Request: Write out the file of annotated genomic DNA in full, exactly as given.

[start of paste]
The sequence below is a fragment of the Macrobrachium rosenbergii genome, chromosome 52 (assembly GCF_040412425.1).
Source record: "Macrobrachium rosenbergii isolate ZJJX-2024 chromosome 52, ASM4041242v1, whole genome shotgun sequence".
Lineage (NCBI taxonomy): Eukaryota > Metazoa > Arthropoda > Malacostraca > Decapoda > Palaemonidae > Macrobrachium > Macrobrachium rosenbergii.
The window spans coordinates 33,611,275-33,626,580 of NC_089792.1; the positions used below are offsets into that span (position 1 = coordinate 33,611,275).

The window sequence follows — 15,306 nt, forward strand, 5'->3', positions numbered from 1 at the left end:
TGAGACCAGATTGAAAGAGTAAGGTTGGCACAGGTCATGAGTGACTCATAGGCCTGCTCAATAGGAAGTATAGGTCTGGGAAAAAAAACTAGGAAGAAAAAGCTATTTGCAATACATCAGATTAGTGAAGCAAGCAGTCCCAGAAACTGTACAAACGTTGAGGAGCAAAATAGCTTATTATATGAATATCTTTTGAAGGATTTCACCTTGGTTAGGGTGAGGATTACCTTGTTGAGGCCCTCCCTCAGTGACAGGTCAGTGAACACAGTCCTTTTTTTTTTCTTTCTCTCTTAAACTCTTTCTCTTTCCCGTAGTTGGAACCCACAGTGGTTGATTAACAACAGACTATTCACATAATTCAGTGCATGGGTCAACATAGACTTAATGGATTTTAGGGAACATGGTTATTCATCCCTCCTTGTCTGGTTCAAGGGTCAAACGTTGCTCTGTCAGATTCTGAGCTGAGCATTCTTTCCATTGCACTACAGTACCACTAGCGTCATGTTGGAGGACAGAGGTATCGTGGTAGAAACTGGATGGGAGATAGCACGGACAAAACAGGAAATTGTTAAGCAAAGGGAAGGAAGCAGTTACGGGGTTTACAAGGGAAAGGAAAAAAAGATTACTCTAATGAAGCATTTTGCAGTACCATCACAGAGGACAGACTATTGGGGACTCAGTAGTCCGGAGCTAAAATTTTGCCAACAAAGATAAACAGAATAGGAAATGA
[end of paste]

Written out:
The sequence below is a fragment of the Macrobrachium rosenbergii genome, chromosome 52 (assembly GCF_040412425.1).
Source record: "Macrobrachium rosenbergii isolate ZJJX-2024 chromosome 52, ASM4041242v1, whole genome shotgun sequence".
Lineage (NCBI taxonomy): Eukaryota > Metazoa > Arthropoda > Malacostraca > Decapoda > Palaemonidae > Macrobrachium > Macrobrachium rosenbergii.
The window spans coordinates 33,611,275-33,626,580 of NC_089792.1; the positions used below are offsets into that span (position 1 = coordinate 33,611,275).

The window sequence follows — 15,306 nt, forward strand, 5'->3', positions numbered from 1 at the left end:
TGAGACCAGATTGAAAGAGTAAGGTTGGCACAGGTCATGAGTGACTCATAGGCCTGCTCAATAGGAAGTATAGGTCTGGGAAAAAAAACTAGGAAGAAAAAGCTATTTGCAATACATCAGATTAGTGAAGCAAGCAGTCCCAGAAACTGTACAAACGTTGAGGAGCAAAATAGCTTATTATATGAATATCTTTTGAAGGATTTCACCTTGGTTAGGGTGAGGATTACCTTGTTGAGGCCCTCCCTCAGTGACAGGTCAGTGAACACAGTCCTTTTTTTTTTCTTTCTCTCTTAAACTCTTTCTCTTTCCCGTAGTTGGAACCCACAGTGGTTGATTAACAACAGACTATTCACATAATTCAGTGCATGGGTCAACATAGACTTAATGGATTTTAGGGAACATGGTTATTCATCCCTCCTTGTCTGGTTCAAGGGTCAAACGTTGCTCTGTCAGATTCTGAGCTGAGCATTCTTTCCATTGCACTACAGTACCACTAGCGTCATGTTGGAGGACAGAGGTATCGTGGTAGAAACTGGATGGGAGATAGCACGGACAAAACAGGAAATTGTTAAGCAAAGGGAAGGAAGCAGTTACGGGGTTTACAAGGGAAAGGAAAAAAAGATTACTCTAATGAAGCATTTTGCAGTACCATCACAGAGGACAGACTATTGGGGACTCAGTAGTCCGGAGCTAAAATTTTGCCAACAAAGATAAACAGAATAGGAAATGA